President Trump’s review of American policy in Afghanistan should involve adopting a tougher approach to Pakistan. Although the Taliban are said to control or contest 40 percent of Afghanistan’s territory, Taliban leaders operate from the safety of Pakistan. United States incentives since the Sept. 11 attacks have failed to dissuade Pakistan from supporting the Taliban, and Mr. Trump must now consider alternatives.
Reading Pakistan correctly has not always been easy for American officials. Pakistan was a key American ally during the Cold War, the anti-Soviet jihad in Afghanistan and the post-Sept. 11 operations against Al Qaeda. But for Pakistan the alliance has been more about securing weapons, economic aid and diplomatic support in its confrontation with India. The United States and Pakistan have both disappointed each other because of divergence in their interests in South Asia.
The George W. Bush administration erred in ignoring the regrouping of the Taliban in Pakistan after their defeat in Afghanistan in the aftermath of Sept. 11, considering Pakistan’s cooperation in capturing some Qaeda figures as sufficient evidence of its alliance with the United States.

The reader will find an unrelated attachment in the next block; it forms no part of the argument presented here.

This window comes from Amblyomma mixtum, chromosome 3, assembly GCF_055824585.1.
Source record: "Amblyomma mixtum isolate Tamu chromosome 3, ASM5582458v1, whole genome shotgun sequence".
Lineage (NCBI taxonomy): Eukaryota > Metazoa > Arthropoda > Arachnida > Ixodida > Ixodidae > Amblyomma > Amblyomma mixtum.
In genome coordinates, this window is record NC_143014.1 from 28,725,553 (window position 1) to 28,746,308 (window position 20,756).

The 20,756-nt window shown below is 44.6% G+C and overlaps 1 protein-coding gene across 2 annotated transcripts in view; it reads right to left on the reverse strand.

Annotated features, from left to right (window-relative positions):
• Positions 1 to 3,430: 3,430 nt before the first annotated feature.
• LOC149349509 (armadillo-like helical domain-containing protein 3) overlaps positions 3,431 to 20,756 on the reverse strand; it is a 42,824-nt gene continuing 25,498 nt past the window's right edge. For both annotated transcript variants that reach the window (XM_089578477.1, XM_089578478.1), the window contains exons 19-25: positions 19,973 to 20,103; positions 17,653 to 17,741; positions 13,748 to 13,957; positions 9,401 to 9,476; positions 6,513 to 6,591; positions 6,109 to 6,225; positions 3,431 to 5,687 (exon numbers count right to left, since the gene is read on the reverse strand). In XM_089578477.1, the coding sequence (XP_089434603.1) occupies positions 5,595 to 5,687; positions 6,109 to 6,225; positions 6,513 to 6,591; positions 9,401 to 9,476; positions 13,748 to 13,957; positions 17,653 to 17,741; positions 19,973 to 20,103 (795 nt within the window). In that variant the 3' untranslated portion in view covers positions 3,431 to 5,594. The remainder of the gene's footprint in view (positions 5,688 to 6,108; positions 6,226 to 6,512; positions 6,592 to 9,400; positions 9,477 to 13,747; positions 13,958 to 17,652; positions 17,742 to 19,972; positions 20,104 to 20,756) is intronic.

President Barack Obama’s administration tried to deal with a resurgent Taliban with a surge in troop numbers for a specific period. Mr. Obama deployed armed drones to strike at Taliban targets inside Pakistan, but that proved insufficient in dealing with the leadership living in the Pakistani cities of Quetta and Peshawar.
Gen. Pervez Musharraf, Pakistan’s former military dictator, had secretly authorized the drone strikes, and some of the drones operated from bases inside Pakistan — a policy that continued under his civilian successors. Under his rule, Pakistan audaciously denied having anything to do with the Afghan Taliban or its most sinister component, the Haqqani network.
But the United States presented evidence of Pakistan’s links to Afghan militants just as Pakistan transitioned from military to civilian rule in 2008. As Pakistan’s ambassador to the United States for the new civilian government, I urged Pakistan’s civil and military leaders to engage with Americans honestly instead of sticking to blanket denials.
Islamabad’s response was to argue that Pakistan does, indeed, support insurgents in Afghanistan, but it does so because of security concerns about India, which is seen by generals and many civilian leaders as an existential threat to Pakistan.
But that excuse is based on exaggerations and falsehoods. India has no offensive military presence in Afghanistan and there has never been any evidence that the Afghans are willing to be part of India’s alleged plan for a two-front war with Pakistan.
Afghanistan’s president, Ashraf Ghani, recently asked India to train Afghan military officers and repair military aircraft after frustration with Pakistan, which failed to fulfill promises of restraining the Taliban and forcing them to the negotiating table.
Pakistan’s leaders question Afghanistan’s acceptance of economic assistance from India even though Pakistan does not have the capacity to provide such aid itself.